Spare Tires 3/9/12

Published On: Mar 07 2012 01:54:29 PM CST   Updated On: Mar 20 2012 01:57:09 PM CDT

For one, the standard spare and jack are no longer a given. Auto manufacturers are
always looking to optimize passenger and cargo space and to reduce the overall weight
of the car to improve fuel economy; eliminating the spare tire is an easy way to get both.

For example, the Hyundai Accent comes with just a small air compressor and a sealant
kit to help fix a flat tire—no spare. The problem is that those kits don’t work if the
damage to the tire is in the sidewall area. In that case you’d be stranded until someone
could come to help you. If you don’t have a spare or your spare is flat, there is nothing
that can be done for you other than to tow the car.

Then there are run-flat tires that are designed to let you keep driving after a puncture.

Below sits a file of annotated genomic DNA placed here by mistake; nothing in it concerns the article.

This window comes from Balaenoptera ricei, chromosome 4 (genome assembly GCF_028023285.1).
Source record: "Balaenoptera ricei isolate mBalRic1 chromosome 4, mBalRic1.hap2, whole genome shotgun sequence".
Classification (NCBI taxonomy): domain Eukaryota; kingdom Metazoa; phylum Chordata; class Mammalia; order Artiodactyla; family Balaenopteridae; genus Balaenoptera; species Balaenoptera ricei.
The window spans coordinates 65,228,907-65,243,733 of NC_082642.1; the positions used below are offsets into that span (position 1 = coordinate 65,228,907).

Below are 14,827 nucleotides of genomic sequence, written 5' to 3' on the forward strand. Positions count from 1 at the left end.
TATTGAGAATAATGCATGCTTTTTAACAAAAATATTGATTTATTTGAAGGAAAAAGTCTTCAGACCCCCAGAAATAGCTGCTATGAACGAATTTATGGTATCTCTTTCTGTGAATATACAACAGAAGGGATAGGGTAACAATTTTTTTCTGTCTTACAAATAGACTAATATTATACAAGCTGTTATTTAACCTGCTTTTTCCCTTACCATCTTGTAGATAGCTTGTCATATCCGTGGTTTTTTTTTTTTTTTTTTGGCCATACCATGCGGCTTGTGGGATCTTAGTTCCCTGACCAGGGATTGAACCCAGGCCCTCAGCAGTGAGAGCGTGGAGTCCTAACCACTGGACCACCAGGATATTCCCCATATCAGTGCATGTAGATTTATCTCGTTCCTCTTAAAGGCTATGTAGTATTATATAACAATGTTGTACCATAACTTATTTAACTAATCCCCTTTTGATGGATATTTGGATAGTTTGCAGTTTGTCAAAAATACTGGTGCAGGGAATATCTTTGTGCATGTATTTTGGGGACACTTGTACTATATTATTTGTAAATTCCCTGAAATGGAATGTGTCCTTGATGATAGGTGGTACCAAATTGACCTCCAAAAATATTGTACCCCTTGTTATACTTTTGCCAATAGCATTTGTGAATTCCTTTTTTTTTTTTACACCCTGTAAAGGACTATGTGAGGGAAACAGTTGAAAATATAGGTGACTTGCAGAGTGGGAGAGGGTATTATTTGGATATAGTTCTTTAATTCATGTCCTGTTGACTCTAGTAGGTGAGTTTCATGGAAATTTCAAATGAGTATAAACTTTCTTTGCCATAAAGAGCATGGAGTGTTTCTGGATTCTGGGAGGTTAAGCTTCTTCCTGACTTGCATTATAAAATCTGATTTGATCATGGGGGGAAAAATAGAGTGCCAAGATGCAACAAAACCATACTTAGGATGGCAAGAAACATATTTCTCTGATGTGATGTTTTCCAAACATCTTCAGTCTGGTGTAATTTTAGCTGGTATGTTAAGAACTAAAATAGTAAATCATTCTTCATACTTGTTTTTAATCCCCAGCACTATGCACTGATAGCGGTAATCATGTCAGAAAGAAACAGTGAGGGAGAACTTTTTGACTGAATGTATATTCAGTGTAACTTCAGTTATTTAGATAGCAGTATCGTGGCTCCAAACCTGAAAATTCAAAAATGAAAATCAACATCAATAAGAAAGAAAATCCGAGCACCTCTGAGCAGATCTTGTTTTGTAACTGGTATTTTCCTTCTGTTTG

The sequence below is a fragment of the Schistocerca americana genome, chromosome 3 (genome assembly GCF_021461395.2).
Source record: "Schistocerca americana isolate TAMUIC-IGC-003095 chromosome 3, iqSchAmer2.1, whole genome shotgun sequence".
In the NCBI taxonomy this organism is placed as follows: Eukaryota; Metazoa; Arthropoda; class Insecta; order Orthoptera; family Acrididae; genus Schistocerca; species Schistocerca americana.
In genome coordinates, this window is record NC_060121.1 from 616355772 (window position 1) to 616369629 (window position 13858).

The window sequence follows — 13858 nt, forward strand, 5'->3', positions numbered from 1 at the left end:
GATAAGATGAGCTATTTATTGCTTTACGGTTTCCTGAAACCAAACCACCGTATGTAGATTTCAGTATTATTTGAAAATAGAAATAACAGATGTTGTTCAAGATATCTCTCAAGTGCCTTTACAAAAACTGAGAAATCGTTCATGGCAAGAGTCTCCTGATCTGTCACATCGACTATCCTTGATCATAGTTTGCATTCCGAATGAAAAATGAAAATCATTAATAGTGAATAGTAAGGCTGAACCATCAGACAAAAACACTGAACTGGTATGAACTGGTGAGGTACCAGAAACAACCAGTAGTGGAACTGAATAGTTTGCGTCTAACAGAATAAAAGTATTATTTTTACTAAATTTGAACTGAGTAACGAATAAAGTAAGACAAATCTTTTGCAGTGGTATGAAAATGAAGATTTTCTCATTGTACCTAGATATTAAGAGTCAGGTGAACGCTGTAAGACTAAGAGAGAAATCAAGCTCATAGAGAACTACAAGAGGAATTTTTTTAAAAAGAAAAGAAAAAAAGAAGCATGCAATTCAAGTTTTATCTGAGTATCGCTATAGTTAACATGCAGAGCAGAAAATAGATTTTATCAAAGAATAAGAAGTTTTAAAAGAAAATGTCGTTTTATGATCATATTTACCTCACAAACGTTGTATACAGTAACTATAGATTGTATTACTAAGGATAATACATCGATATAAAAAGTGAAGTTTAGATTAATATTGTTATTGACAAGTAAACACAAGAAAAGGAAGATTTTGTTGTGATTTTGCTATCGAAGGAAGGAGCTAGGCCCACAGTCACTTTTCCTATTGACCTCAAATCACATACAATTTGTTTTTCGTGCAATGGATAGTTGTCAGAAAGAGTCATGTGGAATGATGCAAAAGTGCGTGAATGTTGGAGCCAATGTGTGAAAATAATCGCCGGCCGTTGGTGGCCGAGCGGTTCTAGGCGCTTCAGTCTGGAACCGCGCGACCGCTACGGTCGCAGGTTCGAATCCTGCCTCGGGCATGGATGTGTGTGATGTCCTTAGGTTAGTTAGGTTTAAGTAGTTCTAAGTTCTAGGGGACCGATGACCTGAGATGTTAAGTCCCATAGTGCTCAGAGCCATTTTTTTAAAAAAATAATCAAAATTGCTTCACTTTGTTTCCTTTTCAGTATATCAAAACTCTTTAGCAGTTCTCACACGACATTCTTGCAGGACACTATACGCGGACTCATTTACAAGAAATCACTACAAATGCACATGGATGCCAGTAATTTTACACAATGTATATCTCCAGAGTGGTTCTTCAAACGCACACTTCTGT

You won’t be stuck on the side of the road having to change a tire. But they can be
more costly to replace, and they are sometimes not as readily available as a standard
tire.

Owners of vehicles such as the Mazda3 and the Subaru Impreza are also in for
a surprise when they get new tires. Turns out those lower-priced cars come with
performance tires that are very expensive to replace. And while they offer better braking
and handling, they also wear more quickly.

Complete Ratings and recommendations on all kinds of products, including appliances,
cars & trucks, and electronic gear, are available on Consumer Reports’ website.